But! The web. The web, with its feeds and flows and rivers and streams. The web, which has endowed us with — and the phrase is, of course, telling — “real time.” Online, publishing schedules (and, increasingly, broadcasting schedules), byproducts of the industrial world, are increasingly out of place. Online, we are time-shifters. Online, the wonder of the whirligig — the cheerful circuity of oral culture — is returning to us, and we to it. The Gutenberg Parenthesis is quickly closing. The web is de-incrementalizing history. “Real time” is real precisely because it is timeless. It lacks a schedule. It is incessant.
And so are our media, made newly social. Facebook and Twitter and Google+ and all the rest swim with time’s flow, rather than attempting to stanch it. And they are, despite that but mostly because of it, increasingly defining our journalism. They are also, as it were, McLuhanesque. (Google+: extension of man.) Because if McLuhan is to be believed, the much-discussed and often-assumed human need for narrative — or, at least, our need for narrative that has explicit beginnings and endings — may be contingent. Which means that as conditions change, so may — so will — we. We may evolve past our need, in other words, for containment, for conclusions, for answers.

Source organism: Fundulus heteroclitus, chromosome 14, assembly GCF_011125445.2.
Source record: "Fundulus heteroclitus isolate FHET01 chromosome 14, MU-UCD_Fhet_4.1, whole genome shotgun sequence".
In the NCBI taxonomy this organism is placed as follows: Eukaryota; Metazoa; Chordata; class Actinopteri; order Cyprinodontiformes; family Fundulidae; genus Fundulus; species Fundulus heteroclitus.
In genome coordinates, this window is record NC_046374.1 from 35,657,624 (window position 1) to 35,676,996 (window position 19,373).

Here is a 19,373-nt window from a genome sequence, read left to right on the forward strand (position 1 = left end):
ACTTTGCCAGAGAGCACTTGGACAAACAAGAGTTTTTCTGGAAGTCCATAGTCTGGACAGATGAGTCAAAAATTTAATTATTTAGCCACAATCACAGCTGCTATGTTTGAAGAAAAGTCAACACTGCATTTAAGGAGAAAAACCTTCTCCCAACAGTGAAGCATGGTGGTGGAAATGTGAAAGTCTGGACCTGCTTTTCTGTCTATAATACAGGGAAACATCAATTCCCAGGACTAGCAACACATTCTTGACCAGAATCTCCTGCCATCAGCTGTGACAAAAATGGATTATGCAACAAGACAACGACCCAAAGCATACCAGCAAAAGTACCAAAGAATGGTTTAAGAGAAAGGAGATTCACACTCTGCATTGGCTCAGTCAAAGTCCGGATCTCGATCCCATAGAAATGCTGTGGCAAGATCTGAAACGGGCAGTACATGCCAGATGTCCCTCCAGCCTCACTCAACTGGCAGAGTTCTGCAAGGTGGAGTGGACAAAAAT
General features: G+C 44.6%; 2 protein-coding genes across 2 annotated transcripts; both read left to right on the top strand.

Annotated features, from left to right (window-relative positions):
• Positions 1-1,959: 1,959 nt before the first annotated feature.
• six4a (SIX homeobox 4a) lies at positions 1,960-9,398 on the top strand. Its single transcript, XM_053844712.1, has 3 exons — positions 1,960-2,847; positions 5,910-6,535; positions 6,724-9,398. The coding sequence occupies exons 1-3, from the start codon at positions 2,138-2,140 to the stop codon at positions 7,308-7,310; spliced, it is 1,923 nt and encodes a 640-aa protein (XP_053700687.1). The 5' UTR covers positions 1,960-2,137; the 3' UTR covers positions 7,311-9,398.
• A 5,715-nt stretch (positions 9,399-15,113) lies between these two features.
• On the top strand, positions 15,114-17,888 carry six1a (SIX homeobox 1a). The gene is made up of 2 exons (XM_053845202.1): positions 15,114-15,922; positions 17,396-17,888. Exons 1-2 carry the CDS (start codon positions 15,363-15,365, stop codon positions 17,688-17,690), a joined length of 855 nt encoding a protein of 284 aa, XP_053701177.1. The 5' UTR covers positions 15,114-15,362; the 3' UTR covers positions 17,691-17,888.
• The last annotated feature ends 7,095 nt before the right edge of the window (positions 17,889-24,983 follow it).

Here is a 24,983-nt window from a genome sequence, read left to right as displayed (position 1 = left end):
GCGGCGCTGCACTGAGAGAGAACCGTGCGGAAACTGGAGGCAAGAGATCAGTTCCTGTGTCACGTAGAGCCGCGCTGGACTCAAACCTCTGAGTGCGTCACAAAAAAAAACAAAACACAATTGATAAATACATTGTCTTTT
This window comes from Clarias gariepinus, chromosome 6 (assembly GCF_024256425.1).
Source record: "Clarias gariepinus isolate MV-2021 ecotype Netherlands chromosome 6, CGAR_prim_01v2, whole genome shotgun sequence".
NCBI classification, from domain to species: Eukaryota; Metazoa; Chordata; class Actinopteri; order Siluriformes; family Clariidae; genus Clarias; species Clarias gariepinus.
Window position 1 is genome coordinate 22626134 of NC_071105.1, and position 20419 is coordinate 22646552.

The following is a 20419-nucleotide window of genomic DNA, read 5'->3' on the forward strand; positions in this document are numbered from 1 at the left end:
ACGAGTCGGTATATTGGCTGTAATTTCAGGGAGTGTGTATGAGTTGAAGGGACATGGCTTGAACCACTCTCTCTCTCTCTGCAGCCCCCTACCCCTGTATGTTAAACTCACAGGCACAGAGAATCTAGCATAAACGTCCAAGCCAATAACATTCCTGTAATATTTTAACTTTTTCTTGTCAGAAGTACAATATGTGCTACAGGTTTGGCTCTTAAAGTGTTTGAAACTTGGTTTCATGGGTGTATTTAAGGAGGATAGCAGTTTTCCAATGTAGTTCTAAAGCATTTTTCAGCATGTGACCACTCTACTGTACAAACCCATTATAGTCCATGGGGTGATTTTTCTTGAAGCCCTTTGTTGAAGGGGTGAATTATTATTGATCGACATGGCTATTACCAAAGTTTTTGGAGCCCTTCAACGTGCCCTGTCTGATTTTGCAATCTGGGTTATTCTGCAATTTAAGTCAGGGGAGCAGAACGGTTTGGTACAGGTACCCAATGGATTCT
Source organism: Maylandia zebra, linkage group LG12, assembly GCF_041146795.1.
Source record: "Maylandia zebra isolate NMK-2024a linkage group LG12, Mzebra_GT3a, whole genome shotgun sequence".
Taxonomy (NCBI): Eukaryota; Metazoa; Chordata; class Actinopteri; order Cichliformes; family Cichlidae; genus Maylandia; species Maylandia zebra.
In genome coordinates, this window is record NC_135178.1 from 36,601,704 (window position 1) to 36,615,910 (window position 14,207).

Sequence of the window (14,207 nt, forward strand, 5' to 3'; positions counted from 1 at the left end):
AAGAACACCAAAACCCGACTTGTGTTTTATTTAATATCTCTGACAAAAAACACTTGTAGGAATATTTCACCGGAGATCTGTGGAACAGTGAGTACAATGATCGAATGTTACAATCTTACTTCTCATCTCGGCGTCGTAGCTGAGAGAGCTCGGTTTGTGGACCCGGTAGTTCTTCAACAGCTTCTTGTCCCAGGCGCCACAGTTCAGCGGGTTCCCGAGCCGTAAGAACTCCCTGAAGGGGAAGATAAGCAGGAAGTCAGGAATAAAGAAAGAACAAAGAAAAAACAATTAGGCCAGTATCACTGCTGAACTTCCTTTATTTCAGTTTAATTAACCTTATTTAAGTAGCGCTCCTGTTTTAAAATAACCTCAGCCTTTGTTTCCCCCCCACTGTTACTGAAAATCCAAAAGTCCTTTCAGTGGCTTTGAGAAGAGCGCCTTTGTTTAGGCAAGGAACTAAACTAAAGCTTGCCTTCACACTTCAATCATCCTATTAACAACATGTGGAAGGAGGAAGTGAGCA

McLuhan’s vision is, finally, of a world of frayed ends rather than neat endings, one in which stock dissolves into flow — a media environment, which is to say simply an environment, in which all that is solid melts…and then, finally, floods. And for journalism and journalists, of course, that represents a tension of rather epic, and certainly existential, dimensions. Paul Ford:
We’ll still need professionals to organize the events of the world into narratives, and our story-craving brains will still need the narrative hooks, the cold opens, the dramatic climaxes, and that all-important “■” to help us make sense of the great glut of recent history that is dumped over us every morning. No matter what comes along streams, feeds, and walls, we will still have need of an ending.
To which McLuhan whispers, ominously: “No, Paul, no. No, we may not….”